The start of the baseball season, however tardy, and a late night chance viewing of the movie “A League of Their Own” got me thinking about the women who achieved so much for little girls of the future who dreamed of playing professional sports. The 600 women who played in the All American Girls Professional Baseball League really were remarkable. I knew a little about them, but not a lot. It was time to do the customary research, and I found out some interesting things. For example, there were ten teams during the League’s existence. The ladies took a charm course, as they did in the movie. The League lasted ten years, and the song the ladies sing, ‘Batter Up, Hear that Call,’ really was the official song of their league. I had always assumed it was written for the movie.
Some years ago, I was lucky enough to meet several of the players at a card show. Dottie Kamenshek, one of the most talented players in the League, talked with me for a bit and signed my cap. She taught me how to properly shape the bill of the cap so that it looked like a true ball cap. All the players there signed a baseball for me. The cap and ball are two of my prized possessions. I knew Dottie Kamenshek was a person I needed to share with my little viewers. I consider Dottie and her fellow players heroes.
My poem for this episode was only about the ladies of the League. But my husband reminded me that there are also plenty of heroes among the men who play pro ball as well. Professional athletes can certainly be heroes because of their talent and skill in their sport. But the ladies of the AAGPBL are heroes to me because they paved the way for girls who came after them and dreamed of playing professionally, no matter the sport. So my standards were pretty high; my sports heroes need to contribute more to the world. My favorite ball player of all time, Roberto Clemente, certainly fits the bill. Clemente was a player I used to tell my students about, mostly for that reason. Through the years I’ve collected Clemente items, cards, caps, etc. This was a man who was a phenomenal player but who was so much more. He was actually killed when his plane went down as he was escorting supplies to a Nicaragua devastated by an earthquake. So obviously I had to include him in my list of baseball heroes. The Roberto Clemente Award was established to recognize baseball players who make a difference in the world in some notable way. The list of winners was a good source of other ball players I could present in our episode. Stan Musial made our list, as did Ozzie Smith, Derek Jeter, and several others. All have started foundations or been very active in charities and worthwhile causes.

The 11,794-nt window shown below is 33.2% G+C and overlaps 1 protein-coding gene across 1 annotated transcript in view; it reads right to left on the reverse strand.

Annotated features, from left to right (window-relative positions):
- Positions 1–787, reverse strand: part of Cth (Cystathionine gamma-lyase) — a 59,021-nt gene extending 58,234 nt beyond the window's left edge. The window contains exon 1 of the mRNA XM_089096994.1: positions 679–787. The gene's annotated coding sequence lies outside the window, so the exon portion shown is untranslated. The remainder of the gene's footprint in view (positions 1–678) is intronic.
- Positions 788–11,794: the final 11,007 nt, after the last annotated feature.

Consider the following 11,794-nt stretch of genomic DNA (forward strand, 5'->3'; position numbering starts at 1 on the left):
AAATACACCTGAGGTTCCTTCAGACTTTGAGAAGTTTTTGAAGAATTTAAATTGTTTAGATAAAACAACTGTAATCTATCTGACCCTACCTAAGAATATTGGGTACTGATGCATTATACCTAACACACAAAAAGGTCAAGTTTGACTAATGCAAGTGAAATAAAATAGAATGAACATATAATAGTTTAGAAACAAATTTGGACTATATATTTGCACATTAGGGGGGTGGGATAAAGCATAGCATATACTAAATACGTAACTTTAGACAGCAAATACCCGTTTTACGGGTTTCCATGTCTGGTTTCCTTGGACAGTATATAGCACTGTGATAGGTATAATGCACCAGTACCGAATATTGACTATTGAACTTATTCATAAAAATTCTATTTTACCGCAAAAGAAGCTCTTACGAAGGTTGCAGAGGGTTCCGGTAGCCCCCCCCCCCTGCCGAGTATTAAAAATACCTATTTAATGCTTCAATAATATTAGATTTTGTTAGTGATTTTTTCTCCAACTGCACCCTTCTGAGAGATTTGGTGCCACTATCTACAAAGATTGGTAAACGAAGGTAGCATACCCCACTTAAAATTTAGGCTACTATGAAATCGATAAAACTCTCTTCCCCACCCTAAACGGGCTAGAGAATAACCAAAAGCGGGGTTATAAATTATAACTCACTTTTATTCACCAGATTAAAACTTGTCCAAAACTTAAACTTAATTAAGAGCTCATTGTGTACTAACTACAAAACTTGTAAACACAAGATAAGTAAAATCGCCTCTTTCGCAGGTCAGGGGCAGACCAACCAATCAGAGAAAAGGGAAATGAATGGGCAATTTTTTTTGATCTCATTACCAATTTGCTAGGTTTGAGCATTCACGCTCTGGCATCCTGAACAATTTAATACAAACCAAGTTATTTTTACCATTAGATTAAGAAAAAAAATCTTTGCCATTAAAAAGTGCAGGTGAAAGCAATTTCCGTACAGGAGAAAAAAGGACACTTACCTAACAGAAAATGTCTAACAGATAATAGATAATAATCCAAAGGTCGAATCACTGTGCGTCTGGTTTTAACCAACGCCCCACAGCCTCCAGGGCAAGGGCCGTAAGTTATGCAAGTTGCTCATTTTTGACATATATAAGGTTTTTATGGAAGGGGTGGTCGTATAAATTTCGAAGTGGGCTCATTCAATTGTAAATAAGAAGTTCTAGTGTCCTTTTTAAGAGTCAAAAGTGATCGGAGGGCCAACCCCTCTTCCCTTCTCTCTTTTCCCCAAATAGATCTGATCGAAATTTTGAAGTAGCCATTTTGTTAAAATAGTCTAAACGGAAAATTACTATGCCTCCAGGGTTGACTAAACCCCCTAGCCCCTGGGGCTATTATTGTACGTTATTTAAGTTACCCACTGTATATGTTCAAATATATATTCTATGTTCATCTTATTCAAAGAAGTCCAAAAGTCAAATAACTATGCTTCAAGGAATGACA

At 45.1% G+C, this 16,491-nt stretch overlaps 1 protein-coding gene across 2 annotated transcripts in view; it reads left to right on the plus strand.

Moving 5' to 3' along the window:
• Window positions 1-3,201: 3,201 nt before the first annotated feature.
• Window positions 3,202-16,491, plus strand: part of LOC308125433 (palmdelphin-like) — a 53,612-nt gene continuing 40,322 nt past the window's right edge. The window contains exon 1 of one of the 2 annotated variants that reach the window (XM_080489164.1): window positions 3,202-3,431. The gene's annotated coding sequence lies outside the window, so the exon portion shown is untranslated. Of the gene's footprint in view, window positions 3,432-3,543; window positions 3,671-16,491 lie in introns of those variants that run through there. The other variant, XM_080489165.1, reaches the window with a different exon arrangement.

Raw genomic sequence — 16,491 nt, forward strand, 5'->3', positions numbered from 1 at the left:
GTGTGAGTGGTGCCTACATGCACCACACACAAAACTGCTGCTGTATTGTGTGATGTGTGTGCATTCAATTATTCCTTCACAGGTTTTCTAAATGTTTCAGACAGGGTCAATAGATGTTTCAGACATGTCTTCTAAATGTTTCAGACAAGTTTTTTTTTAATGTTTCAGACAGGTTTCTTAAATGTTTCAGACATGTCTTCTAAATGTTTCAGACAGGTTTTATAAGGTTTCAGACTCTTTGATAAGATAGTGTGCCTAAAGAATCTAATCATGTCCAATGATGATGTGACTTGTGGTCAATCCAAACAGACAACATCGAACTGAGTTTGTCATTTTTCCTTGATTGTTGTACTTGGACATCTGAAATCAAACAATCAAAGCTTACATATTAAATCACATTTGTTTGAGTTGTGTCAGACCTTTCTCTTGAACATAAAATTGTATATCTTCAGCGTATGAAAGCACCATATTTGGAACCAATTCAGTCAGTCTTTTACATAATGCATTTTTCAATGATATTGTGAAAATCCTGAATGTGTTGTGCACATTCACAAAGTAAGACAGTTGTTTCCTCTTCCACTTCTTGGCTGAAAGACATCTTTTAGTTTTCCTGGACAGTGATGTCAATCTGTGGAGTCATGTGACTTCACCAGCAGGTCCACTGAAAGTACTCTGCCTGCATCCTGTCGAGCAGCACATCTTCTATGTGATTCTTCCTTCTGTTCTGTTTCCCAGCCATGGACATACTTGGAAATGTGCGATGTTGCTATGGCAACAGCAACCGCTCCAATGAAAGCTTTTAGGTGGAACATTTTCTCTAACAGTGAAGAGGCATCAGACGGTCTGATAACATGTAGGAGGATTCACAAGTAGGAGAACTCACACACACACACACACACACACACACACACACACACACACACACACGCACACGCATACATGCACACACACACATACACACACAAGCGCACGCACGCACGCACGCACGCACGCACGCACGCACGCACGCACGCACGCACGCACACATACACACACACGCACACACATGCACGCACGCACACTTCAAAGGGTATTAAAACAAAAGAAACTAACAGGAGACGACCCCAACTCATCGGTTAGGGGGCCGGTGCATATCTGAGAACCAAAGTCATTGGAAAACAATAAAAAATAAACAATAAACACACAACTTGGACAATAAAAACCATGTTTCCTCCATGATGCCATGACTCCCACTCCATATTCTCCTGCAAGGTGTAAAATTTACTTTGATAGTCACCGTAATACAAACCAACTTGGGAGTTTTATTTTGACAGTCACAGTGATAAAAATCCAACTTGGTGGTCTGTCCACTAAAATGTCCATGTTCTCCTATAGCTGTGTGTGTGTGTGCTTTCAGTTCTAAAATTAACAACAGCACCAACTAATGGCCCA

It was a pleasure to introduce the little ones to the women of the All American Girls League, and I suspect for most it would truly be an introduction. I think it’s important that they know about those who came before so that they can appreciate them. It was a bonus to be able to tell them about Roberto Clemente and others who, like him, have tried to make the world a better place. It gives our sports heroes a valuable other dimension that elevates them a bit above their sports expertise.
Incidentally, I mistakenly say in the video that Clemente was taking supplies to Puerto Rico when I meant Nicaragua. Clemente was from Puerto Rico, so I tripped over my facts. I know better, of course. He is, after all, my hero. ❤️